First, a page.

The executive vice president of the National MS Society spoke on the updated data from an analysis on economic burden, which illustrated the ‘staggering’ impact of the disease. [WATCH TIME: 4 minutes]
WATCH TIME: 4 minutes
“Being in this age of so many disease-modifying therapies, it felt like a good time to update the economic burden of MS, and it is information that we and others can use to illustrate the magnitude of MS and its impact, both socially and economically.”
The economic burden of multiple sclerosis (MS) generates challenges for this patient population, with associated medical costs of prescription medication, outpatient medication and administration, as well as nonmedical and indirect expenses. Data from a study that evaluated the economic burden of MS in the US in 2019 were presented at the Americas Committee for Treatment and Research in Multiple Sclerosis (ACTRIMS) Forum 2022, February 24-26, in West Palm Beach, Florida, where investigators concluded that the burden of MS in the US has been previously underestimated.1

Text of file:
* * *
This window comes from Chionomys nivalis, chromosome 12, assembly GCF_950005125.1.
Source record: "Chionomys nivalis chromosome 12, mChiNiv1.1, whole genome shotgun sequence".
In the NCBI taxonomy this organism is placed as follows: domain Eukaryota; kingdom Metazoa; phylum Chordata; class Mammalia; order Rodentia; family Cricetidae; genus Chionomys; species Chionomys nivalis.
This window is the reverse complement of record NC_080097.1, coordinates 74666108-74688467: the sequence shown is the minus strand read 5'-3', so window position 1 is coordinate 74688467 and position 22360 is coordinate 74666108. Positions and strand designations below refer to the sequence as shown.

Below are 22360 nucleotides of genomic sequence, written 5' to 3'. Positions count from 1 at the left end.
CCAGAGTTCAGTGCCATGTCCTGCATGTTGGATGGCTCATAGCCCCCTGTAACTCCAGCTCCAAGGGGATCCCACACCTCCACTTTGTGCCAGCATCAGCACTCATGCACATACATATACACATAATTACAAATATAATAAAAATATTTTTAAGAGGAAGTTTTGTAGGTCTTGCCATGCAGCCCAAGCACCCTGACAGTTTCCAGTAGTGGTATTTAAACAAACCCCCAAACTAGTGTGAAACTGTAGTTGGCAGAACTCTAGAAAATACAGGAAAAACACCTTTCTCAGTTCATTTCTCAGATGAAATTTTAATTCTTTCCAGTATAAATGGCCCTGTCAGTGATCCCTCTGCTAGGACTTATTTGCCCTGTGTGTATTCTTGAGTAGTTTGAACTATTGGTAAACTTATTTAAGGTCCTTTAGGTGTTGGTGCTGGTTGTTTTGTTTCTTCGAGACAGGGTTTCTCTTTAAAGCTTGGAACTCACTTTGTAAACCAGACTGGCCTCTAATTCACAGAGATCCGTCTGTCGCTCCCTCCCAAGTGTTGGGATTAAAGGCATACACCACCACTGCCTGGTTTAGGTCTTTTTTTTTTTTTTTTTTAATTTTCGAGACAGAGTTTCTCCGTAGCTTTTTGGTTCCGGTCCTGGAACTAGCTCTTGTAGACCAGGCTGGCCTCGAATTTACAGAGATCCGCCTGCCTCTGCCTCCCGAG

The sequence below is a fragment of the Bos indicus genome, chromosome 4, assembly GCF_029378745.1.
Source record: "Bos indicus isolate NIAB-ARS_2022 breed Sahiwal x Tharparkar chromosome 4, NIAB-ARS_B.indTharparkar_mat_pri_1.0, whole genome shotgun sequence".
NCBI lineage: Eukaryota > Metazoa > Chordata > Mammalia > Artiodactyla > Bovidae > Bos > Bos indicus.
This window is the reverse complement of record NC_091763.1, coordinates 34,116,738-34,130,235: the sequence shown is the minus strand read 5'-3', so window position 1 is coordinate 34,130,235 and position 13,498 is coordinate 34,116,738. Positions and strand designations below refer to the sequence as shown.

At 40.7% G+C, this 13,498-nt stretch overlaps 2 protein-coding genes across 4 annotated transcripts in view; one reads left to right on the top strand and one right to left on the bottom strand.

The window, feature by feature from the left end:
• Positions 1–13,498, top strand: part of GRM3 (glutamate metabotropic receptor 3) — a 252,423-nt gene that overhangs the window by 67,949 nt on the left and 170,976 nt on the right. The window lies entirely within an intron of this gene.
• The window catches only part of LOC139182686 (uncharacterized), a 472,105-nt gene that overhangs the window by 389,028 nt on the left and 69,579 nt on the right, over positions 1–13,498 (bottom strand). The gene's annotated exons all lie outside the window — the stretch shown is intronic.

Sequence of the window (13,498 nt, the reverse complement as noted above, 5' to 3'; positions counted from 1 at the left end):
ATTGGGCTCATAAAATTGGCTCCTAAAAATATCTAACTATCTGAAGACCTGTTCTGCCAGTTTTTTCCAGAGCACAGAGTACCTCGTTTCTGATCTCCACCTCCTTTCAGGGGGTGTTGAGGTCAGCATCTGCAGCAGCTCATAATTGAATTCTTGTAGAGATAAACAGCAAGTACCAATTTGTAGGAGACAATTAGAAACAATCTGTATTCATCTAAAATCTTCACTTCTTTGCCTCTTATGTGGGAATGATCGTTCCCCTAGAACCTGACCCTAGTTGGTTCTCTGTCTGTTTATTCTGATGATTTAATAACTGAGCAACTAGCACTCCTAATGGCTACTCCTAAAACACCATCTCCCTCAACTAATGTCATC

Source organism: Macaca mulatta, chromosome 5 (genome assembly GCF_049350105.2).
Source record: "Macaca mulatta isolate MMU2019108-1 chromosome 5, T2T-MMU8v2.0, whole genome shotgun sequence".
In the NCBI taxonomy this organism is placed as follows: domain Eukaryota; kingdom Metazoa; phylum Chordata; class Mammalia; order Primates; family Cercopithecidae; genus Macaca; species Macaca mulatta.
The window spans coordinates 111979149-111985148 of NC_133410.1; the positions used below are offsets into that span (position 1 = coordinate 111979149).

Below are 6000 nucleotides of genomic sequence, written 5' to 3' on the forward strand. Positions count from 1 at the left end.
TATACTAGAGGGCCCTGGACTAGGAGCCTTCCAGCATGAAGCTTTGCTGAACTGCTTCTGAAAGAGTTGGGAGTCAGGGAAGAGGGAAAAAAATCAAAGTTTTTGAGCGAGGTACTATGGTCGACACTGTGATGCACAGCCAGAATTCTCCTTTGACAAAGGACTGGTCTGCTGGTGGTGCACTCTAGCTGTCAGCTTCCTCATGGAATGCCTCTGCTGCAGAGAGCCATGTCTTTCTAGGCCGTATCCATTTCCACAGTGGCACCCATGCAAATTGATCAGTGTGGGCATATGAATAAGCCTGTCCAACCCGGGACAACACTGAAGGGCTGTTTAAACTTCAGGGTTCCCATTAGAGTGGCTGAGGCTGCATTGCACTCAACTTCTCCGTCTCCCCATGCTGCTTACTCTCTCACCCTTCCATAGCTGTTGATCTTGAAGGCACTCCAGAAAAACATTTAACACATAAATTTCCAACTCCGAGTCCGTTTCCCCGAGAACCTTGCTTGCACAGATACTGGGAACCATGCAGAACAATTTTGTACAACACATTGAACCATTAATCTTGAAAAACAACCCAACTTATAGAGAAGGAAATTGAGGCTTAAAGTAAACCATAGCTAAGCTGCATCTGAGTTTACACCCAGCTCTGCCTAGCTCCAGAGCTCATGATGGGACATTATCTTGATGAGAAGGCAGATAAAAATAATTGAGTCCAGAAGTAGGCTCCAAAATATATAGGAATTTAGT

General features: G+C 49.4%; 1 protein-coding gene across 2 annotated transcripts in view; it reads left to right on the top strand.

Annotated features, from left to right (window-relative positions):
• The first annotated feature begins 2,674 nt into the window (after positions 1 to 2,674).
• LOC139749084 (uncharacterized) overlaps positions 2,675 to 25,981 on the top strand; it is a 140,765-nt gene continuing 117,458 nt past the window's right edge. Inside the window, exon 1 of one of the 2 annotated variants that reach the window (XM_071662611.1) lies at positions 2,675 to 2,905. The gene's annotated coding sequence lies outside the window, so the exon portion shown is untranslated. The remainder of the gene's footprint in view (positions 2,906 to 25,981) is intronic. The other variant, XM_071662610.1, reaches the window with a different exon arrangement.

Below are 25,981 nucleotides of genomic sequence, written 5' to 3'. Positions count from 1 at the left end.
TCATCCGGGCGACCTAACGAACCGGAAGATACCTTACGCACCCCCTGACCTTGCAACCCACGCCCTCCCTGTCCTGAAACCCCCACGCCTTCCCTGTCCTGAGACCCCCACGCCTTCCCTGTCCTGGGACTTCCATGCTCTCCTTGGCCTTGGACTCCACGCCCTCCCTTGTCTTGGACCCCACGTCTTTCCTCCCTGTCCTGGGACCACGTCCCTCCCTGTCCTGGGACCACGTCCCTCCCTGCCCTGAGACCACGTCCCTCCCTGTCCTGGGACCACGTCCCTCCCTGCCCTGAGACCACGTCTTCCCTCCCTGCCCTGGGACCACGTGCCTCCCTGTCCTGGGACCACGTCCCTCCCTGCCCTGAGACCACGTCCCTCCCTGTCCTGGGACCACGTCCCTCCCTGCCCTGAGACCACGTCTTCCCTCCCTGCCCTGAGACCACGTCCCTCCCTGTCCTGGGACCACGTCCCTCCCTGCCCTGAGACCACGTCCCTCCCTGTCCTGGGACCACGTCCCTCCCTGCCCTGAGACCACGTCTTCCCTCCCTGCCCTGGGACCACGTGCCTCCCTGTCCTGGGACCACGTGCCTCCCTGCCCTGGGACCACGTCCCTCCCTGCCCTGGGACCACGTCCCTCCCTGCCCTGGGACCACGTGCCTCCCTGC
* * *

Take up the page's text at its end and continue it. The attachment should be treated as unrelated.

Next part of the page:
Lead investigator Bruce Bebo, PhD, executive vice president, National MS Society, sat down with NeurologyLive® at ACTRIMS to discuss findings, sharing his perspective on significant data, as well as the motivations that prompted the analysis. According to Bebo, one of the more staggering findings was the estimated total economic burden of $85.3 billion for MS, which is the additional cost above the cost of general medical care for the condition. This number, which is higher than any previous estimate, is likely due to the expense associated with treating the disease, as well as the increased prevalence of MS, he said. Another big take-home message is regarding direct medical expenses, of which 70% is related to disease-modifying therapy, which is a key driver of expenses for MS when compared with other conditions.
For more coverage of ACTRIMS Forum 2022, click here.